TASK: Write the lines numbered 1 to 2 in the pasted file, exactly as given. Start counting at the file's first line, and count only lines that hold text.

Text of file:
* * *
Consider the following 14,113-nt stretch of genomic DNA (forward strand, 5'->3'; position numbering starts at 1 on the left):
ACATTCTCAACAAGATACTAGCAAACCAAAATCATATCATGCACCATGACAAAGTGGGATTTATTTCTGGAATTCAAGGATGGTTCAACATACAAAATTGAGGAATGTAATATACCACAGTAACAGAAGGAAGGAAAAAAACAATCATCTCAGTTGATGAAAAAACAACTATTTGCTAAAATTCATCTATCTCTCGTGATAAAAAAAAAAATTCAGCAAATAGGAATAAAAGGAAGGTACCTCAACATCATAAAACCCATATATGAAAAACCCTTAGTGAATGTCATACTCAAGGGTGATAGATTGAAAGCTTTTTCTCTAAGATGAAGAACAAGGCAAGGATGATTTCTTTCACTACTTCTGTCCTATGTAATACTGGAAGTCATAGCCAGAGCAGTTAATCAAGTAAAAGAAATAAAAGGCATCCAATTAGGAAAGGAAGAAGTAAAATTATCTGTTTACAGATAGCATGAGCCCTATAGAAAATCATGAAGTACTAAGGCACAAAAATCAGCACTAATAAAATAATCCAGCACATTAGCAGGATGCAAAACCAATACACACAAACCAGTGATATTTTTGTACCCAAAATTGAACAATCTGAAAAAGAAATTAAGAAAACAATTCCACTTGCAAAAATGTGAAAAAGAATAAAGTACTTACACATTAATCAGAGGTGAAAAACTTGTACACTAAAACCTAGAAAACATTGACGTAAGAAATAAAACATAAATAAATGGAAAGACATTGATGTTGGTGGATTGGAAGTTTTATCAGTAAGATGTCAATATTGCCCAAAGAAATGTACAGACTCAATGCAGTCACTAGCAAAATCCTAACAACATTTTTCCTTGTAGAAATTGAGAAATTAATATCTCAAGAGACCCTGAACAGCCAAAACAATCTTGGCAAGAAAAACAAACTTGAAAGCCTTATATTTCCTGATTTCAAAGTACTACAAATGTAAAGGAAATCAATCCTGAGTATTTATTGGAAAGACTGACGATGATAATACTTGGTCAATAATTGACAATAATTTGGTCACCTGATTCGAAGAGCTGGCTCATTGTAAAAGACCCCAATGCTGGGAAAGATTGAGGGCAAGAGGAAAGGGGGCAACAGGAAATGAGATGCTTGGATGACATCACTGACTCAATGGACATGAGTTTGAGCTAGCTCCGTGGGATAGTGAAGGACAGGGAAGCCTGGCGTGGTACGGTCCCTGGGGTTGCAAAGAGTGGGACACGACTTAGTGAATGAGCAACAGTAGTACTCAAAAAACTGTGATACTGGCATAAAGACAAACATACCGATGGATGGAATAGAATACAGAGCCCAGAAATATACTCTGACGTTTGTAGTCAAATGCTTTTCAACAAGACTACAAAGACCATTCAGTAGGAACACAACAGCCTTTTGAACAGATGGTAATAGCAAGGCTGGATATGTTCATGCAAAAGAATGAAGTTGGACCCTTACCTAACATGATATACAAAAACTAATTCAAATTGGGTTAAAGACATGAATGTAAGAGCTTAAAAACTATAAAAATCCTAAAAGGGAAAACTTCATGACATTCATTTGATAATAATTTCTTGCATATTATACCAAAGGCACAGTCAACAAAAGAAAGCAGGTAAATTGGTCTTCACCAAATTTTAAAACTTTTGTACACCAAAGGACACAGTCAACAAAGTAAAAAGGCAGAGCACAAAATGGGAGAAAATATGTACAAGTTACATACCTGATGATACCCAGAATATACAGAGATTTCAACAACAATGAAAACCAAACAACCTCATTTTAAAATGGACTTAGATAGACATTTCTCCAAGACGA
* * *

Consider the following 14,113-nt stretch of genomic DNA (forward strand, 5'->3'; position numbering starts at 1 on the left):
ACATTCTCAACAAGATACTAGCAAACCAAAATCATATCATGCACCATGACAAAGTGGGATTTATTTCTGGAATTCAAGGATGGTTCAACATACAAAATTGAGGAATGTAATATACCACAGTAACAGAAGGAAGGAAAAAAACAATCATCTCAGTTGATGAAAAAACAACTATTTGCTAAAATTCATCTATCTCTCGTGATAAAAAAAAAAATTCAGCAAATAGGAATAAAAGGAAGGTACCTCAACATCATAAAACCCATATATGAAAAACCCTTAGTGAATGTCATACTCAAGGGTGATAGATTGAAAGCTTTTTCTCTAAGATGAAGAACAAGGCAAGGATGATTTCTTTCACTACTTCTGTCCTATGTAATACTGGAAGTCATAGCCAGAGCAGTTAATCAAGTAAAAGAAATAAAAGGCATCCAATTAGGAAAGGAAGAAGTAAAATTATCTGTTTACAGATAGCATGAGCCCTATAGAAAATCATGAAGTACTAAGGCACAAAAATCAGCACTAATAAAATAATCCAGCACATTAGCAGGATGCAAAACCAATACACACAAACCAGTGATATTTTTGTACCCAAAATTGAACAATCTGAAAAAGAAATTAAGAAAACAATTCCACTTGCAAAAATGTGAAAAAGAATAAAGTACTTACACATTAATCAGAGGTGAAAAACTTGTACACTAAAACCTAGAAAACATTGACGTAAGAAATAAAACATAAATAAATGGAAAGACATTGATGTTGGTGGATTGGAAGTTTTATCAGTAAGATGTCAATATTGCCCAAAGAAATGTACAGACTCAATGCAGTCACTAGCAAAATCCTAACAACATTTTTCCTTGTAGAAATTGAGAAATTAATATCTCAAGAGACCCTGAACAGCCAAAACAATCTTGGCAAGAAAAACAAACTTGAAAGCCTTATATTTCCTGATTTCAAAGTACTACAAATGTAAAGGAAATCAATCCTGAGTATTTATTGGAAAGACTGACGATGATAATACTTGGTCAATAATTGACAATAATTTGGTCACCTGATTCGAAGAGCTGGCTCATTGTAAAAGACCCCAATGCTGGGAAAGATTGAGGGCAAGAGGAAAGGGGGCAACAGGAAATGAGATGCTTGGATGACATCACTGACTCAATGGACATGAGTTTGAGCTAGCTCCGTGGGATAGTGAAGGACAGGGAAGCCTGGCGTGGTACGGTCCCTGGGGTTGCAAAGAGTGGGACACGACTTAGTGAATGAGCAACAGTAGTACTCAAAAAACTGTGATACTGGCATAAAGACAAACATACCGATGGATGGAATAGAATACAGAGCCCAGAAATATACTCTGACGTTTGTAGTCAAATGCTTTTCAACAAGACTACAAAGACCATTCAGTAGGAACACAACAGCCTTTTGAACAGATGGTAATAGCAAGGCTGGATATGTTCATGCAAAAGAATGAAGTTGGACCCTTACCTAACATGATATACAAAAACTAATTCAAATTGGGTTAAAGACATGAATGTAAGAGCTTAAAAACTATAAAAATCCTAAAAGGGAAAACTTCATGACATTCATTTGATAATAATTTCTTGCATATTATACCAAAGGCACAGTCAACAAAAGAAAGCAGGTAAATTGGTCTTCACCAAATTTTAAAACTTTTGTACACCAAAGGACACAGTCAACAAAGTAAAAAGGCAGAGCACAAAATGGGAGAAAATATGTACAAGTTACATACCTGATGATACCCAGAATATACAGAGATTTCAACAACAATGAAAACCAAACAACCTCATTTTAAAATGGACTTAGATAGACATTTCTCCAAGACGA